Tag Archives: surveillance

Trevor Paglen. Untitled (Reaper Drone), 2010

Covert Operations

Note: This originally posted on NJWV.

Jenny Holzer. Phoenix yellow white (detail), 2006
Jenny Holzer. Phoenix yellow white (detail), 2006

While I was in California this summer, I visited the San José Museum of Art to see the Covert Operations exhibition. Only part of the show was on display when I went* so this post covers both what I saw in the museum and what I’ve gotten from the catalog.** I’m used to treating catalogs as reminders of an exhibition so it’s a bit weird for me to be using one as a stand-in for portions of one. Thankfully, I saw most of the videos and video games in the show and have been using the book for the photography and painting—both of which translate much better to book form.

*It’s all up now.

**Which I flipped through in the museum to determine that it was worth getting. I have since spent a lot more time looking and reading through it.

On National Security

Trevor Paglen. Untitled (Reaper Drone), 2010
Trevor Paglen. Untitled (Reaper Drone), 2010

While the theme of this exhibition is covert operations, most of the work is actually about National Security and the things that government does under that aegis. A lot of work, such as Jenny Holzer’s redacted Freedom of Information Act request prints and Trevor Paglen’s Defense Department investigations offer glimpses of what’s going on when National Defense world intersects with the civilian world.

Holzer’s work takes advantage of the Freedom of Information Act and the theoretical ability of any citizen to request government records. The resulting documents are anything but transparent as they arrive covered with redactions. Holzer enlarges the documents to the point where they feel like Abstract Expressionist paintings—where text, redactions, handwritten notes, etc. all feel like they’re working together in a cohesive piece. Only instead of being abstract, these very clearly show, despite the redactions, many of the ugly details that go into providing what we think of as security.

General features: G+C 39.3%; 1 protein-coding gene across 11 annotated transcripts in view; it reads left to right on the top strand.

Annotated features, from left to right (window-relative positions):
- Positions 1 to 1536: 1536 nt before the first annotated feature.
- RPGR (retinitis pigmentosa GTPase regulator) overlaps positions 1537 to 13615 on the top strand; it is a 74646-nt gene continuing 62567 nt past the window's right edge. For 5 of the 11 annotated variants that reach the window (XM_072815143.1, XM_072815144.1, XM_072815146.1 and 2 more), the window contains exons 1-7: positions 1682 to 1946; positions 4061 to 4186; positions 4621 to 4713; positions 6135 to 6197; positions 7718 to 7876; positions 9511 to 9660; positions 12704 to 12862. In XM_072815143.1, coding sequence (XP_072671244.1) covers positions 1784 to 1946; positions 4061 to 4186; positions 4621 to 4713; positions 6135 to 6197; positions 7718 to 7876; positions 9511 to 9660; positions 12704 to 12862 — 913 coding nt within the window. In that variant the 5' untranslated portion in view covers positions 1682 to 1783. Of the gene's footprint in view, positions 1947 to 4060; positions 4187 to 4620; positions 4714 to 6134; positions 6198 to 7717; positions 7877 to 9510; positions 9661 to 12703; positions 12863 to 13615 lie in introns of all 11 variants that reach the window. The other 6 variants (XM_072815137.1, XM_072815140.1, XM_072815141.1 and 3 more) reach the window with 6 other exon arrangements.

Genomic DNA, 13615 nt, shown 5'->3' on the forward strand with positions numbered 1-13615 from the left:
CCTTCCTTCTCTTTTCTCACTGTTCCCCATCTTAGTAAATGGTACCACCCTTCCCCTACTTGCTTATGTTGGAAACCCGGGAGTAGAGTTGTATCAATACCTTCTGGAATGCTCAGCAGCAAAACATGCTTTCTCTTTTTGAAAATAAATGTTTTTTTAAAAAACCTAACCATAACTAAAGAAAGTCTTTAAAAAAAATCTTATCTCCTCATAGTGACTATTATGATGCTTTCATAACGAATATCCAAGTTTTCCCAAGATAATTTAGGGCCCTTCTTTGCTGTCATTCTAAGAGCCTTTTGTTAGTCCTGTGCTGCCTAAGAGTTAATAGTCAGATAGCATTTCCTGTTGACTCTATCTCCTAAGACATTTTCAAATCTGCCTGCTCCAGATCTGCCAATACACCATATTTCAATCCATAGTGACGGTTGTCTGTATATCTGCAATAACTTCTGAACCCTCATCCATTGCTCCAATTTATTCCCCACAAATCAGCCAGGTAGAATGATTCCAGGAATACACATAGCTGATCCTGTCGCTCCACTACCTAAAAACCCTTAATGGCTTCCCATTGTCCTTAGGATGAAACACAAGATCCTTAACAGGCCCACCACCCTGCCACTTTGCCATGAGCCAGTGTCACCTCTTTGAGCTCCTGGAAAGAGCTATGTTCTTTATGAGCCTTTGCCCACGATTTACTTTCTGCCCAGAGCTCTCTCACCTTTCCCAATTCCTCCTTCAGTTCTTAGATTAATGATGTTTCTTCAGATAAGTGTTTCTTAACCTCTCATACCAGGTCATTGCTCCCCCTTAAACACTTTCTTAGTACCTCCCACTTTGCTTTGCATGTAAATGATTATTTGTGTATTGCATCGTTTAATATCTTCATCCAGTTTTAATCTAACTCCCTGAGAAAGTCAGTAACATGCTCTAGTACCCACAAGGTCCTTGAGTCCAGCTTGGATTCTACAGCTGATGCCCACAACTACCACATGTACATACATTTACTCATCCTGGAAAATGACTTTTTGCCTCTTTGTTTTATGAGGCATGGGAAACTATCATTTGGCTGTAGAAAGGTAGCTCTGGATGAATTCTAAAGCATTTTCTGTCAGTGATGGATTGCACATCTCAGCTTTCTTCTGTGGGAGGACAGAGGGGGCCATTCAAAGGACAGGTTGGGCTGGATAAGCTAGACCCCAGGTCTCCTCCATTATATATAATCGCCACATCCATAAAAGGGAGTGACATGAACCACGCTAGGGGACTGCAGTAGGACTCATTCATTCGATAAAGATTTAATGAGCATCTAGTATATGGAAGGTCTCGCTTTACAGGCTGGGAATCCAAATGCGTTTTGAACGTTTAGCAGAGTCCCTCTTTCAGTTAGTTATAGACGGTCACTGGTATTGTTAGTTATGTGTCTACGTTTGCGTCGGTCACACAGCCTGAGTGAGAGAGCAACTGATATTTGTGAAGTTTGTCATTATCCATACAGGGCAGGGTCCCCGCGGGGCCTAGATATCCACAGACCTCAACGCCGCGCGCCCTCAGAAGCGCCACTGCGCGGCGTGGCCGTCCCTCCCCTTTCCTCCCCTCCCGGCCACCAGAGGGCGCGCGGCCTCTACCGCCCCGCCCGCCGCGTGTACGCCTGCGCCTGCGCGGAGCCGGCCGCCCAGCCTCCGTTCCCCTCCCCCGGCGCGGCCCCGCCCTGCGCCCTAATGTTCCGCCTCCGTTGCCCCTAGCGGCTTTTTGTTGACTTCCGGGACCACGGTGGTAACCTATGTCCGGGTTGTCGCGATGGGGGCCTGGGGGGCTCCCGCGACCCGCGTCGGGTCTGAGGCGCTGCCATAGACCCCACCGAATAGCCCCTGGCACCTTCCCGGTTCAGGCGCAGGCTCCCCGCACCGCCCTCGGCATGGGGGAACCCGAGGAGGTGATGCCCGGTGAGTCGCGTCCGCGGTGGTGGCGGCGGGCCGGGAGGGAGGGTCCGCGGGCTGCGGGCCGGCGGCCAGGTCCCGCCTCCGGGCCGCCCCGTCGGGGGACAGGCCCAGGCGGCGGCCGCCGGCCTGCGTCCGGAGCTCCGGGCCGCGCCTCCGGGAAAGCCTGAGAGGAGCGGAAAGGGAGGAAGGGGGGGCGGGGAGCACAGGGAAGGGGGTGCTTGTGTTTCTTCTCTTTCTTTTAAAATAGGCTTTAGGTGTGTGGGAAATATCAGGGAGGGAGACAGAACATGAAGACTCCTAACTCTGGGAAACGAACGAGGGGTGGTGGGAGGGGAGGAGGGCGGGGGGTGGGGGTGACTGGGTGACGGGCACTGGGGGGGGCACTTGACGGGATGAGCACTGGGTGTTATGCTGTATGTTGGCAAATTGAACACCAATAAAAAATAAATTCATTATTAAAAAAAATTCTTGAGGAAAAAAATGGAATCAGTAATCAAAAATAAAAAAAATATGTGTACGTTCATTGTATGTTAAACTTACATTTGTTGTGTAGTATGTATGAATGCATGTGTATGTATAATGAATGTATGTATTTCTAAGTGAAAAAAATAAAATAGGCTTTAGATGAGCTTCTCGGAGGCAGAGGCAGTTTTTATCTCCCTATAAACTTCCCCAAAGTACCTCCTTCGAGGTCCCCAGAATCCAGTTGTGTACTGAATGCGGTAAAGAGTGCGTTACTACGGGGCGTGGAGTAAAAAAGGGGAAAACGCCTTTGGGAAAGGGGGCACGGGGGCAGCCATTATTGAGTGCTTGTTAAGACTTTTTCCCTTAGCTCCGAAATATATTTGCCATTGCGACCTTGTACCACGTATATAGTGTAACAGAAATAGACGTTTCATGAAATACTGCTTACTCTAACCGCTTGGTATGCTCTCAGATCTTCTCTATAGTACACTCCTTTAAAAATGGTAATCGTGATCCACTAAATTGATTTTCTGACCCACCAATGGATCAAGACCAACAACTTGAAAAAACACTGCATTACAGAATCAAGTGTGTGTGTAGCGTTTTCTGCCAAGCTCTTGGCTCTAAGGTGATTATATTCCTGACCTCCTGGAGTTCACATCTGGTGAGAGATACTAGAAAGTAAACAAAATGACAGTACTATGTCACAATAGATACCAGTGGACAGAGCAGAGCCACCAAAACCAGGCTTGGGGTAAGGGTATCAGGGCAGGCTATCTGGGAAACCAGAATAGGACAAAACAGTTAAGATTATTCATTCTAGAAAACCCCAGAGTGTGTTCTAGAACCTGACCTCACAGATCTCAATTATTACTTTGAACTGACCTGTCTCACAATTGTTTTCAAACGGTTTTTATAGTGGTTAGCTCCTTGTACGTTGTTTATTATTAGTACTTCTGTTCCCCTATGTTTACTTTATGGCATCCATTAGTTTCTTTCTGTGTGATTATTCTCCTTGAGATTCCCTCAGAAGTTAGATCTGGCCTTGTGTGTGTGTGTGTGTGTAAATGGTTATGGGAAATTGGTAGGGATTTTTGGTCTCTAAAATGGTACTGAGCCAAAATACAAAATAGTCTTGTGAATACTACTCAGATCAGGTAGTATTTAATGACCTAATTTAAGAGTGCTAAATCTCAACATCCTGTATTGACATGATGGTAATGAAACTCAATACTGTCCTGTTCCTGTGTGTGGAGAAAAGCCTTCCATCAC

Paglen’s photography looks almost conventionally pretty—star trails and sunsets—except that there’s one small detail which is off. Maybe it’s a Reaper Drone way off to the side. Maybe that non-star streak is actually a CIA satellite. His other work—in particular Code Names—similarly explores the small ways that the Security Apparatus intrudes into our world.

Meanwhile, other things aren’t really covert at all and just exist outside of the awareness of regular Americans. In particular, David Taylor’s Working the Line documents the security—and the security theater—on the US-Mexico border. There’s nothing especially confidential here, nor is there the sense that there’s a whole bunch of other infrastructure at the border that we’re not seeing. Still, the extent of physical security at the border and the way it’s actually implemented is quite different than the way that we think of it.

Taryn Simon’s photograph of the Alhurra studio is also something non-covert that we just aren’t aware of in the US. The entire point of this network is to be seen by Arab communities so it’s anything but a secret. Yet it’s not allowed to be broadcast in the US despite being based and funded here.